Students serve in Mozambique


    By Laurie Frost

    As Jenny Corry sat next to a child in a rundown orphanage in Mozambique, she asked him, ?What do you want to be when you grow up??

    ?A teacher,? the child said in his native Portuguese. ?I want to teach geography.?

    The child, whose first name is Danill, is one of more than 400,000 orphans in Mozambique who have been abandoned or have lost their parents to AIDS. Nevertheless, Danill wants to make the most of his life, Corry said.

    ?He was just this 11-year-old boy who wanted to be a teacher, even though everyone around him was involved in drugs or living on the streets,? Corry said. ?But he just had so much hope.?

    Corry, an international relations major, was one of nine students who went on Volunteer Study Abroad through BYU to give the children a glimmer of hope, she said.

    ?I think it?s really important for them to understand what?s really out there,? Corry said. ?With education, they?ll be able to solve their problems from within, rather than from the outside.?

    Professor Fred Williams, professor of Spanish and Portuguese who directed the Mozambique program last spring, said this study abroad program is different than the typical semester abroad.

    ?This is more than a study abroad,? Williams said. ?It combines study abroad with service.?

    Williams said students divide their time between classes, service activities and teaching English at local secondary schools. This system was set up by BYU?s sister association in the Mozambique program, a European non-government organization called Humana: People to People.

    Aside from teaching English, students are encouraged to tailor their lesson plans around their particular skills.

    ?I would teach about motivation and about the global market,? Corry said. ?They love Oprah, [so] I used her example of rags to riches ? kind of the American dream.?

    Outside of class, the BYU students taught their students everything from night games like ?Capture the Flag? to line dances, in exchange for some ?real? African culture.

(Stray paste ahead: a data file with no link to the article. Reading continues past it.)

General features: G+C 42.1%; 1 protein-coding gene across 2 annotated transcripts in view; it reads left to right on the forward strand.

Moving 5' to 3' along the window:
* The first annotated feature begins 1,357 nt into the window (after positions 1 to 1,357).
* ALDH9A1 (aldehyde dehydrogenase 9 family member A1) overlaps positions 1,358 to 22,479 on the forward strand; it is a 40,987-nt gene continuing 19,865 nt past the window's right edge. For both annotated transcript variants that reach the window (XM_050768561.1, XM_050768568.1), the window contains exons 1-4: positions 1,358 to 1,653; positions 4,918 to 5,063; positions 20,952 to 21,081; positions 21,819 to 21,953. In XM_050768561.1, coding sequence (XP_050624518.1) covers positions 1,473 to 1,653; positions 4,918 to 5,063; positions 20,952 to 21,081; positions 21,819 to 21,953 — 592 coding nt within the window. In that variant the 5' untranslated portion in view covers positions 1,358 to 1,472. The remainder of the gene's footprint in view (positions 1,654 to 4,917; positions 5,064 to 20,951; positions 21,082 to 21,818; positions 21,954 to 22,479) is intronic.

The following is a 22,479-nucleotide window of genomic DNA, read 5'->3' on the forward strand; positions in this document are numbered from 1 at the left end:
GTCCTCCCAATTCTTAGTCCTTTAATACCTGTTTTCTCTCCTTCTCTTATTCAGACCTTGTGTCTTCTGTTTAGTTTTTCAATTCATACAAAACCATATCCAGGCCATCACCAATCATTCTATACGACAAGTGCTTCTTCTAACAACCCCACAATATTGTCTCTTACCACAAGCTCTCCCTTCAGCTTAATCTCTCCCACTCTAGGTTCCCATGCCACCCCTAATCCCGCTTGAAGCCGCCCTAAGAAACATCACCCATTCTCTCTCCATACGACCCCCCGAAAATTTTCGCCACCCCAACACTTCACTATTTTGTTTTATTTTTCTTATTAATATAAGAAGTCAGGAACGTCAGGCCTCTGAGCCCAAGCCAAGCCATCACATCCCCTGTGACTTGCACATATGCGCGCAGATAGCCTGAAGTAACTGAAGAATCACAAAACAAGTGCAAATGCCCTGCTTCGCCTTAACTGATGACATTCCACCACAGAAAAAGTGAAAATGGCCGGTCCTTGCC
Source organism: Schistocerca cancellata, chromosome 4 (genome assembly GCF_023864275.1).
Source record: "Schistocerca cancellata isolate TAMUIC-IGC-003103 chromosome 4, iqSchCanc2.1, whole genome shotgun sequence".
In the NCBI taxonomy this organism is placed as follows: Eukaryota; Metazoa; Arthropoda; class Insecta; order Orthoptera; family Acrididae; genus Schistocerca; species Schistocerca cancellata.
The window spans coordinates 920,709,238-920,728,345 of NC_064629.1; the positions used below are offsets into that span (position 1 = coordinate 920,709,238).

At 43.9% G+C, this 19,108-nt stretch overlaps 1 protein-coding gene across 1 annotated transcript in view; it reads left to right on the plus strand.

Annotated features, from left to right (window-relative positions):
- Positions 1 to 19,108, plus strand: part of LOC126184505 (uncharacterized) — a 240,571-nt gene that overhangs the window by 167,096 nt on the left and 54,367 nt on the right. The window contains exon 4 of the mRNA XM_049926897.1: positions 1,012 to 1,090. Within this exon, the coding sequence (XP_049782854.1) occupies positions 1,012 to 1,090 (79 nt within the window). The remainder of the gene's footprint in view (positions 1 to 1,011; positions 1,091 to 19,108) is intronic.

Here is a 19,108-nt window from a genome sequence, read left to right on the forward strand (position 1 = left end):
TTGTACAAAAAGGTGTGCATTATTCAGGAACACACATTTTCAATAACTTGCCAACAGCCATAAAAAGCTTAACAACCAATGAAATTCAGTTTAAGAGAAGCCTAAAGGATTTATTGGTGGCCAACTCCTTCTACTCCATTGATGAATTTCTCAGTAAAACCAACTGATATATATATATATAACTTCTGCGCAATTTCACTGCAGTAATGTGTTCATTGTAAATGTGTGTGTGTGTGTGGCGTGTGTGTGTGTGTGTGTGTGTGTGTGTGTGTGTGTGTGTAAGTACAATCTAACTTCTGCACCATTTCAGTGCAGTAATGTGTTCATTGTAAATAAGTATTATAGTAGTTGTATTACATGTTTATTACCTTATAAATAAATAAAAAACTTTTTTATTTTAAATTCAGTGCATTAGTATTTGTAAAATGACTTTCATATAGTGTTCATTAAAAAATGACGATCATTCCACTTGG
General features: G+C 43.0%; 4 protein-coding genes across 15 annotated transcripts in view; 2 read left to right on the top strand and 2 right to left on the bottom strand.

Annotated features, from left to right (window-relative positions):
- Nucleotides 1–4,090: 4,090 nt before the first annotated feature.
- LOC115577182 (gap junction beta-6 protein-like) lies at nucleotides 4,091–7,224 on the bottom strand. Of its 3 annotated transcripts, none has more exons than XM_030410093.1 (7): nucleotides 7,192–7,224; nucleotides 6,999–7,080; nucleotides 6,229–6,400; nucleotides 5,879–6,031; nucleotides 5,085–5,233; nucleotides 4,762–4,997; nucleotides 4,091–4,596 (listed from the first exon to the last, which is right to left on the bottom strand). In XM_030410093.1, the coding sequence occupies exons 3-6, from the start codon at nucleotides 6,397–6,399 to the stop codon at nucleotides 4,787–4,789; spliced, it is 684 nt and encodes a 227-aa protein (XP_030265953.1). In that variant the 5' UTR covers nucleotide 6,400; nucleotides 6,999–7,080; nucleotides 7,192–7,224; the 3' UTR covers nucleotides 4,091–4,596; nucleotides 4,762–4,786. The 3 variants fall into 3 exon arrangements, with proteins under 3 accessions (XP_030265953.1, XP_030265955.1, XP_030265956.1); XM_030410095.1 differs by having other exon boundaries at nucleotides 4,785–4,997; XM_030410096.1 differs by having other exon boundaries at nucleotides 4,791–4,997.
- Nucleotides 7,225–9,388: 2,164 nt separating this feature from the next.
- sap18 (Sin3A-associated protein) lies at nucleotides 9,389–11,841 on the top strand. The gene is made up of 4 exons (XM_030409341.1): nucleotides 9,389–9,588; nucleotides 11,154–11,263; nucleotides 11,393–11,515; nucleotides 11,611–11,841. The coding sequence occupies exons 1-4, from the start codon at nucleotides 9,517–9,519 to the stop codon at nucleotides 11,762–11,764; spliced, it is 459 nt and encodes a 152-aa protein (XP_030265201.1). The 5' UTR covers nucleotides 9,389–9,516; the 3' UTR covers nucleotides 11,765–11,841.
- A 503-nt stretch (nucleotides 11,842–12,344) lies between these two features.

?After I taught them the ?Boot-Scootin? Boogie,? we asked them to teach us an African dance,? Corry said. ?They started doing ?The Electric Slide.? It was really funny.?

    Mozambique, a country in southeastern Africa, finally gained its independence in 1975 after nearly 500 years as a colony of Portugal. The people suffered through Marxism, war and a lengthy drought and are now trying to form a stable society, socially and economically.

    Jon Johnson, a Portuguese major, said he sees the potential in the people and the country.

    ?They?re just a young, struggling democracy,? Johnson said. ?And they know that they?re going places as a country.?

    An experience in a third-world country may be hard for some American students, but Johnson said he was prepared to serve the people, not just to pity them.

    ?Instead of feeling sorry, I thought, ?what can I do to make a difference so that ten years from now, I won?t have to feel sorry???

    The answer, he said, is to roll up your sleeves and get to work.

    Students can find the application for the Mozambique program at or can call the International Study Programs office at 422-3686.

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